VCB sprinting towards Games' first
Stretched out near the finish area at a scorching hot National Stadium, Veronica Campbell-Brown goes about her pre-race routine unnoticed, just another speedster among Jamaica's galaxy of sprinting stars.
With Usain Bolt settling into the starting blocks, 100 metre world champion Yohan Blake warming up and Beijing Games' 100m winner Shelly-Ann Fraser-Pryce holding court in between, it takes a lot for a double Olympic 200m champion to get noticed.
But with Olympic history beckoning, the sprinter Jamaicans know simply as VCB is set to grab the London Games spotlight.
No athlete has reached the top of the Olympic podium in the 200m three times, and with gold medals from Beijing and Athens already in her trophy case Campbell-Brown has a chance to add to Jamaica's already rich sprinting legacy.
"I look forward to the challenge," Campbell-Brown said after qualifying for the 100m and 200m at the Jamaican Olympic trials.
"It's going to be tough at the Olympics but as long as I'm healthy, I'm still confident that I am able to accomplish my goals."
Like many of her fellow Jamaican speedsters, VCB appears much more comfortable racing than talking about her sprinting.
During the four-day trials Campbell-Brown preferred to let her work on the track do the talking, brushing past the media offering only the briefest assessment of her performances, if she had any comment at all, until the meeting was over.
But the message was clear; the 30-year-old sprinter is confident she can add to a cache of five Olympic medals.
As with any first, however, a place in the Olympic record books will not come easy.
Fraser-Pryce signaled she has an eye on VCB's 200m crown by easily winning the Jamaican trials while Campbell-Brown laboured to a third place finish in her signature event to narrowly claim the last of three qualifying spots.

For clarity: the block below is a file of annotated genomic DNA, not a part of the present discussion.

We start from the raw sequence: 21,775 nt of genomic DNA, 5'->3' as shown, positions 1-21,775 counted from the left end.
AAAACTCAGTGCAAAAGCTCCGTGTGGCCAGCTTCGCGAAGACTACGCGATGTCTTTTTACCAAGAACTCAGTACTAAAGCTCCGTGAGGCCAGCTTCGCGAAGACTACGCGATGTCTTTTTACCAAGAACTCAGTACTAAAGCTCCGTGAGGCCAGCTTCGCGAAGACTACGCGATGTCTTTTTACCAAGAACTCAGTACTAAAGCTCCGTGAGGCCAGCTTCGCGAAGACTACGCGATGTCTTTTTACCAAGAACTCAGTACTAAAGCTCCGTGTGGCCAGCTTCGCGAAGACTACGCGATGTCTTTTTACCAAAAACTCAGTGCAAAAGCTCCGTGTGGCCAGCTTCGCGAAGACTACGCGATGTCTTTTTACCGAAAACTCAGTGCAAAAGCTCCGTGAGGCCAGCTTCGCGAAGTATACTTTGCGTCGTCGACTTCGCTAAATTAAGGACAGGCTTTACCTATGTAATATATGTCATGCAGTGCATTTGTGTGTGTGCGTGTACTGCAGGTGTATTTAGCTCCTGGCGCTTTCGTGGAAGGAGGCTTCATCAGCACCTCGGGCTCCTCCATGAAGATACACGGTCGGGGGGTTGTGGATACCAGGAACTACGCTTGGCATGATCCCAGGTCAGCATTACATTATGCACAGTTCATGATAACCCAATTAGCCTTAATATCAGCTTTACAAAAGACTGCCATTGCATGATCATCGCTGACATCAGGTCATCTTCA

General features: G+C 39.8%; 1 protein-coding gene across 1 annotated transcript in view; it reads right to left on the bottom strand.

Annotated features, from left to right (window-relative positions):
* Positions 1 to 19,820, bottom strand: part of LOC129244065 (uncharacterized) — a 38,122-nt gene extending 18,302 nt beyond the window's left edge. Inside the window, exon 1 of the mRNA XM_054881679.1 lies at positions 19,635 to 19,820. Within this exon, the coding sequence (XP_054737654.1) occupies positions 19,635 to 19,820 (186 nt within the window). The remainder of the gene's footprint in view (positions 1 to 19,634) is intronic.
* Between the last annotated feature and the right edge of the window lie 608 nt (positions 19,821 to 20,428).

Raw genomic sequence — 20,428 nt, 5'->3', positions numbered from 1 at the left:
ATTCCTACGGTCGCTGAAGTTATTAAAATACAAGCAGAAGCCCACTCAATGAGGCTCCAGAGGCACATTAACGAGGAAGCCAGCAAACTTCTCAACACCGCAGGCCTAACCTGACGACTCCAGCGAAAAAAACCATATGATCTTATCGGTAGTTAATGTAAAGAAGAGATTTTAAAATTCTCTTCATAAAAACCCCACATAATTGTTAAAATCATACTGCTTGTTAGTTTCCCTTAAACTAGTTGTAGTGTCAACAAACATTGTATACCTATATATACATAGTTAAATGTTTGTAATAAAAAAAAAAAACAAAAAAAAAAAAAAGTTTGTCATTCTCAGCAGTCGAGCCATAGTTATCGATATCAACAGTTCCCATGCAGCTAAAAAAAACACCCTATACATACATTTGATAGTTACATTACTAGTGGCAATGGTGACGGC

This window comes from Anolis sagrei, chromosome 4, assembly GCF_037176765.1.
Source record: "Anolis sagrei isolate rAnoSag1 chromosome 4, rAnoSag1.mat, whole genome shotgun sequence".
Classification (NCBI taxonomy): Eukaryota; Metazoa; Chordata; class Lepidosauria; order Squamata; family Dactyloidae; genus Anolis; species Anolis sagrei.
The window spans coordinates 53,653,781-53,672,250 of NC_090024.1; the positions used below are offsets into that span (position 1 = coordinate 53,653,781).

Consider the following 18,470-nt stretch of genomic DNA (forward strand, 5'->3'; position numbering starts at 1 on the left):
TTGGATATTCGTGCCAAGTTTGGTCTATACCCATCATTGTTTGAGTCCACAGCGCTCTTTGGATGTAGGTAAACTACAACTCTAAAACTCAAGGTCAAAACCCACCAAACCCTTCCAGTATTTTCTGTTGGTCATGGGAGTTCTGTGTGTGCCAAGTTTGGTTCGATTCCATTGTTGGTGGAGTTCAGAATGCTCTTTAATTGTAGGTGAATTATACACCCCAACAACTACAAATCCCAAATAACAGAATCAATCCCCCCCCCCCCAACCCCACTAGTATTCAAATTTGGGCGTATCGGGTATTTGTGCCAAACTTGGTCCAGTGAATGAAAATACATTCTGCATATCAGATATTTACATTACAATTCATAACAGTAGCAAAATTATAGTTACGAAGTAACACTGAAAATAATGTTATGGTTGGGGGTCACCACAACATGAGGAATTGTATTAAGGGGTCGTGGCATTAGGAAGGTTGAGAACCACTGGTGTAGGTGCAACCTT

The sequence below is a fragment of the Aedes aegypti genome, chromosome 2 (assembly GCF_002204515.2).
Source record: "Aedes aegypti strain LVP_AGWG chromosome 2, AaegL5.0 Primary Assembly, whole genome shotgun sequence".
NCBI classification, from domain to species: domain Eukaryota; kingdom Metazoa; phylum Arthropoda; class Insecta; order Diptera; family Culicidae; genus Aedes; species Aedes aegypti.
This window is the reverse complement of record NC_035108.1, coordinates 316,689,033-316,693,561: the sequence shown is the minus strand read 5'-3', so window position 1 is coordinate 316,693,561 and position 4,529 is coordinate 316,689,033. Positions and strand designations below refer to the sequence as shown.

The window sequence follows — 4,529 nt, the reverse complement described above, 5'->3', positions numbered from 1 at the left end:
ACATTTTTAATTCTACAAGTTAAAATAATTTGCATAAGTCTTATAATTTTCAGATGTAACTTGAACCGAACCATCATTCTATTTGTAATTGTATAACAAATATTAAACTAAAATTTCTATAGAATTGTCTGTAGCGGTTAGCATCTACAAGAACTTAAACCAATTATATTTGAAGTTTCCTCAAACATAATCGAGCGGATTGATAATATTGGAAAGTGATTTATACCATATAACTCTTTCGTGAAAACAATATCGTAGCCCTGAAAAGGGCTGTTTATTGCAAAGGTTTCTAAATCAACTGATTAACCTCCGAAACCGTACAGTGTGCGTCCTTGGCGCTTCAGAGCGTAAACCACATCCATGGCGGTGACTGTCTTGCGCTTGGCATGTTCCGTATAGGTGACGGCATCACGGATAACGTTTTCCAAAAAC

American Allyson Felix, silver medallist behind VCB in Athens and Beijing, sent her Jamaican rival an ominous warning by clocking the best 200m time in 14 years in winning the US trials in 21.69.
"I don't under estimate any of my competitors," assured Campbell-Brown. "I just make sure I give my best each time I compete. ... Regardless of whether I win or lose I believe in hard work, perseverance, dedication and determination.
"Never give up is my motto no matter how tough it looks so I'm going to have a strong mindset and compete at my best."
A sprinting protege who discovered running barefoot during a school sports day, Campbell-Brown has gone on to be crowned Jamaica's Queen of Speed, winning five Olympic and nine world championship medals.
Her Olympic haul includes two golds from the 200m, another gold from the 4x100m relay in Athens and a silver in the same event in Sydney as well as a 100m bronze from the 2004 Games.
The world championships have brought even more treasure, gold in the 200m at Daegu last year, gold in 100m in 2007 in Osaka along with seven silvers.
Born and raised in Trelawny, the same parish as Bolt, Campbell-Brown spent her childhood racing her five brothers and four sisters eating the same yams grown on the family farm that the Bolt claims helps give him his magical speed.
Her raw talent earned her a place on Jamaica's top high school track programs and eventually a scholarship at an American college.
Helping Jamaica to a silver at the 2000 Sydney Games, VCB became the youngest Jamaican woman to win an Olympic medal and 12 years later she continues to chase her dreams.
"We don't know what the future holds," said Campbell-Brown. "The trials is just a means to get us to the Olympics when we get to the Olympics it is a different thing we all have to show up when it matters most."